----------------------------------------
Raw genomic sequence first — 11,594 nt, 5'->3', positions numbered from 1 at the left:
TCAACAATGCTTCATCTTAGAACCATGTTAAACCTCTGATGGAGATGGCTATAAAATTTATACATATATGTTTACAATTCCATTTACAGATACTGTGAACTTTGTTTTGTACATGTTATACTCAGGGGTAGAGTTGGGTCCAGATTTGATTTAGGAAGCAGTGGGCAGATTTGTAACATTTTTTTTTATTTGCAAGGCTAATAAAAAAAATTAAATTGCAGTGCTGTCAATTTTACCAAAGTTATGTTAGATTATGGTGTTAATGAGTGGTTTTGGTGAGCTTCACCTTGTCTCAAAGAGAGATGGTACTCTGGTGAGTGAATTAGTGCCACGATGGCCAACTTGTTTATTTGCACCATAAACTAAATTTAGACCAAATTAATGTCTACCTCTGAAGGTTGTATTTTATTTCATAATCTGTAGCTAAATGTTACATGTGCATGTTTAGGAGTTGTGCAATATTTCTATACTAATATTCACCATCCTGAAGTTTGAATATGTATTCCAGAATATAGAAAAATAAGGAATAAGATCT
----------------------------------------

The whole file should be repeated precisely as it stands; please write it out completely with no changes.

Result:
Raw genomic sequence first — 11,594 nt, 5'->3', positions numbered from 1 at the left:
TCAACAATGCTTCATCTTAGAACCATGTTAAACCTCTGATGGAGATGGCTATAAAATTTATACATATATGTTTACAATTCCATTTACAGATACTGTGAACTTTGTTTTGTACATGTTATACTCAGGGGTAGAGTTGGGTCCAGATTTGATTTAGGAAGCAGTGGGCAGATTTGTAACATTTTTTTTTATTTGCAAGGCTAATAAAAAAAATTAAATTGCAGTGCTGTCAATTTTACCAAAGTTATGTTAGATTATGGTGTTAATGAGTGGTTTTGGTGAGCTTCACCTTGTCTCAAAGAGAGATGGTACTCTGGTGAGTGAATTAGTGCCACGATGGCCAACTTGTTTATTTGCACCATAAACTAAATTTAGACCAAATTAATGTCTACCTCTGAAGGTTGTATTTTATTTCATAATCTGTAGCTAAATGTTACATGTGCATGTTTAGGAGTTGTGCAATATTTCTATACTAATATTCACCATCCTGAAGTTTGAATATGTATTCCAGAATATAGAAAAATAAGGAATAAGATCT